One might argue that any therapy has as an implicit objective to help the individual acquire the characteristics associated with hardiness.
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I have long been interested in understanding why some people seem to be successful in achieving their goals in life and others struggle or fail.
There are many factors and forces at play in a failing relationship where one, or both, partners would prefer to be apart, but cannot or will not bring themselves to separate.
How might a person, married to someone they love and with whom they are happy, be unhappy being married? And how can they successfully address it?
Unfortunately and too often, the proverbial “awkward silence” is interpreted as a sign of trouble in an ongoing relationship or a sign of social anxiety or social ineptitude in more casual relationships—however these interpretations might not always be accurate.
Sometimes Condolences Can Hurt, More Than Help.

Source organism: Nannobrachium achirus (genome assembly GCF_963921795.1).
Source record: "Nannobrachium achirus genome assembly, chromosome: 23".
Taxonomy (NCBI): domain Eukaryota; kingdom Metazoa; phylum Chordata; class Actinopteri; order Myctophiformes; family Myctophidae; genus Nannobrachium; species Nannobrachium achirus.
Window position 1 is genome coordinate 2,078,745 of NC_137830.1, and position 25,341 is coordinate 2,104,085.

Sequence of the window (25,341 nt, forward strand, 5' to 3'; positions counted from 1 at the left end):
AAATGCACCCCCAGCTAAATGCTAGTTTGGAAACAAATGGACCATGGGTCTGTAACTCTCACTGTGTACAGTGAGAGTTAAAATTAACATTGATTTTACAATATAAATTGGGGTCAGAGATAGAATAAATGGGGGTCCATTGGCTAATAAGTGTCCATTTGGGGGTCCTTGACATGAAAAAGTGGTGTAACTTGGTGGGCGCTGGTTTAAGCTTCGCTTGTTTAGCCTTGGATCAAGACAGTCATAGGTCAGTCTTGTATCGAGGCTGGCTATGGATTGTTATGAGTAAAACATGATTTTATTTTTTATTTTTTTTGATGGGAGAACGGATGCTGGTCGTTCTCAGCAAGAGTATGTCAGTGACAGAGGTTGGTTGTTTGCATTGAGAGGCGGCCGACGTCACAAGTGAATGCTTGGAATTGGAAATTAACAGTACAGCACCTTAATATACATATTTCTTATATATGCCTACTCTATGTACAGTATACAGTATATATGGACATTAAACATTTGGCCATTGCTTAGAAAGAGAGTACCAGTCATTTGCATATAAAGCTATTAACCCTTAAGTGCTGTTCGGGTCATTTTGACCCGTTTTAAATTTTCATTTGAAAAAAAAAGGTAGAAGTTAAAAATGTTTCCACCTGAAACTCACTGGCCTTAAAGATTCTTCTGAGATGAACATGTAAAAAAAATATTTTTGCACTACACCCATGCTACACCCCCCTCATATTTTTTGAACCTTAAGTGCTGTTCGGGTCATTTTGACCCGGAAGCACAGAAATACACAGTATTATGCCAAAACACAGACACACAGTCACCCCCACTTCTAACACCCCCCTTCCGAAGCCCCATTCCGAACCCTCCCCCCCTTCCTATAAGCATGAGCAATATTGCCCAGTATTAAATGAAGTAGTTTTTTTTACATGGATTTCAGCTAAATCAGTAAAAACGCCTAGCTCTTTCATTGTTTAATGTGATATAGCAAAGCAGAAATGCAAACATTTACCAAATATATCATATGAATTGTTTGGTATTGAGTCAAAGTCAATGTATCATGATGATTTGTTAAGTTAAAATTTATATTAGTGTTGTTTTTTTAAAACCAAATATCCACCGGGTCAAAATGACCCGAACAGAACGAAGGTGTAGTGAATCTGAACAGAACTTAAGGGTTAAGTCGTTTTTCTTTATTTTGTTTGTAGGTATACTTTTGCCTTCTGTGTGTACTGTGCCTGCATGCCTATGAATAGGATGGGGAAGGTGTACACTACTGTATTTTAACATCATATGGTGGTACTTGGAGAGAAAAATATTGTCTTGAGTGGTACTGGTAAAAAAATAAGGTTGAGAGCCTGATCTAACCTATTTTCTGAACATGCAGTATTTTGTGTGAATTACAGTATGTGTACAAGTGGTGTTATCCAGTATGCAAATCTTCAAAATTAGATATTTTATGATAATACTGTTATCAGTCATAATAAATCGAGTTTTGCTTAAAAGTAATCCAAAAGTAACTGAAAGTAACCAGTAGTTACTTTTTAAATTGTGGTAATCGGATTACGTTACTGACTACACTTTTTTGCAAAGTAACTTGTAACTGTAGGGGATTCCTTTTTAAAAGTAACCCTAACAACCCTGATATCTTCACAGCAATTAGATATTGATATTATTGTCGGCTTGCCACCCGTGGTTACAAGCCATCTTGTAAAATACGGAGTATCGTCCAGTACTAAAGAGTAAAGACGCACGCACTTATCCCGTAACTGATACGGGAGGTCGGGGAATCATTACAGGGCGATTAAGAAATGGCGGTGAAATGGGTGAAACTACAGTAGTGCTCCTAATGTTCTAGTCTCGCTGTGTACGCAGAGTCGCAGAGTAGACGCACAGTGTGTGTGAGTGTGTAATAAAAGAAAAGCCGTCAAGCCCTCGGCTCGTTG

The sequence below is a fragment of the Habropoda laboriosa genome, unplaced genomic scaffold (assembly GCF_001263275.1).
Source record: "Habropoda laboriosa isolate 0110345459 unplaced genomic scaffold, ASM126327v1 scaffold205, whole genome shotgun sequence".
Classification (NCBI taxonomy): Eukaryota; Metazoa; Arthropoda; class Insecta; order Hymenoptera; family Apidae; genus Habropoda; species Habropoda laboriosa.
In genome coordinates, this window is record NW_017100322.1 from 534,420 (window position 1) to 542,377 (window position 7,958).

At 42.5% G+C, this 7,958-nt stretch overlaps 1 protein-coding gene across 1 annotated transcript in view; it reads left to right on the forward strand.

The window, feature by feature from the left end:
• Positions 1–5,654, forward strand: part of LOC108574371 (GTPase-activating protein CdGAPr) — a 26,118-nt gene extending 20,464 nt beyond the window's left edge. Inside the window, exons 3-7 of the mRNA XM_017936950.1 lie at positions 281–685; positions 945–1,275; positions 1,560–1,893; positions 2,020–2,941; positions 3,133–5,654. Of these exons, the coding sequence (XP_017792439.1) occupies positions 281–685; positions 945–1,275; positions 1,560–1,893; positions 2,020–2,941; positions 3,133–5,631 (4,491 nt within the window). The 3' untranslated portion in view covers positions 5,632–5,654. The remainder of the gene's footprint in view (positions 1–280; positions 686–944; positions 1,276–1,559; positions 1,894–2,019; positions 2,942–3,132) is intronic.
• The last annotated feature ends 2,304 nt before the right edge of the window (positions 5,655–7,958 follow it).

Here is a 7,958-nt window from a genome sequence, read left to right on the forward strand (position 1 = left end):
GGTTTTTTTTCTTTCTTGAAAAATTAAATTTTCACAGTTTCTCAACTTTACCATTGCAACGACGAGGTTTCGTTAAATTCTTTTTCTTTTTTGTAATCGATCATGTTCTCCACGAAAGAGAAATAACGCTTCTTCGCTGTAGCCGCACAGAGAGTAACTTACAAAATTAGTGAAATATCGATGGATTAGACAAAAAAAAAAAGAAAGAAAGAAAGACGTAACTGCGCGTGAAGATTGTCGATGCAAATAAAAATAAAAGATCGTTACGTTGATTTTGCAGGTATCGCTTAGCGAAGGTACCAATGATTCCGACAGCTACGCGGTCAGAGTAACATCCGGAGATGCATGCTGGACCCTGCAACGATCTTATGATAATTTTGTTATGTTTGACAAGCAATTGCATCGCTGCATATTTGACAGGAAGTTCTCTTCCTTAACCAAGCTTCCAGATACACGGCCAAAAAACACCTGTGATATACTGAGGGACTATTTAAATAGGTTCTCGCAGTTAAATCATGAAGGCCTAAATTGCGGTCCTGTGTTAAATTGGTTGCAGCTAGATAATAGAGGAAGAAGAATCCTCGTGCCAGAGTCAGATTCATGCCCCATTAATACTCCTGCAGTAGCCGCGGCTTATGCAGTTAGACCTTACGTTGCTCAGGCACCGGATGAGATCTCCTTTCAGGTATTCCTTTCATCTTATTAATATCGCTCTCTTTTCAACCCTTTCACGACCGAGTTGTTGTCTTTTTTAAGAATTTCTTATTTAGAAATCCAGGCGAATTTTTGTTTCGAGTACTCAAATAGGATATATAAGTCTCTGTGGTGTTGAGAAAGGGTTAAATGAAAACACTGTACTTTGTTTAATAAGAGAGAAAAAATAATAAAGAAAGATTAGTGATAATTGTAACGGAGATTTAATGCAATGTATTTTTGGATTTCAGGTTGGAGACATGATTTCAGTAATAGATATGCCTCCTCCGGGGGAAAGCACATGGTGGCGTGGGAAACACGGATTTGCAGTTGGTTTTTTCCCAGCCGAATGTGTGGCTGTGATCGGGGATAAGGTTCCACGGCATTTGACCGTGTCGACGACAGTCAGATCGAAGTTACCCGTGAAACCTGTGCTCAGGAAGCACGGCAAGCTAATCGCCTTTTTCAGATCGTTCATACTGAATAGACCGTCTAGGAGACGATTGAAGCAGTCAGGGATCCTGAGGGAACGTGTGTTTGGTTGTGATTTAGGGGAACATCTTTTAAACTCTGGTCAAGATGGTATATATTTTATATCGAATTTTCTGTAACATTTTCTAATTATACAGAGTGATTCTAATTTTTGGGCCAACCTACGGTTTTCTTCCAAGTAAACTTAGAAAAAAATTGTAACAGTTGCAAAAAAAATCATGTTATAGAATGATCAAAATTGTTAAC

Perhaps surprisingly, unsolicited advice can actually harm a relationship rather than strengthen it.
Eric Hoffer, the social writer and philosopher, once said "the search for happiness is one of the chief sources of unhappiness." Similarly, John Stuart Mill, the British philosopher and social theorist said, "ask yourself whether you are happy and you cease to be so."
Some adversity in life may improve mental health and well-being by strengthening resiliency, a new study asserts.
Sara, a person who has consulted me frequently for help for many years, has been a harsh self-critic; essentially, picking up where both her parents left off. While therapy has helped her to become more accepting of her shortcomings and occasional failures, Sara still, at times, can berate or belittle herself for an occasional error in judgment, a social gaffe, or even a disappointing experience on a blind date.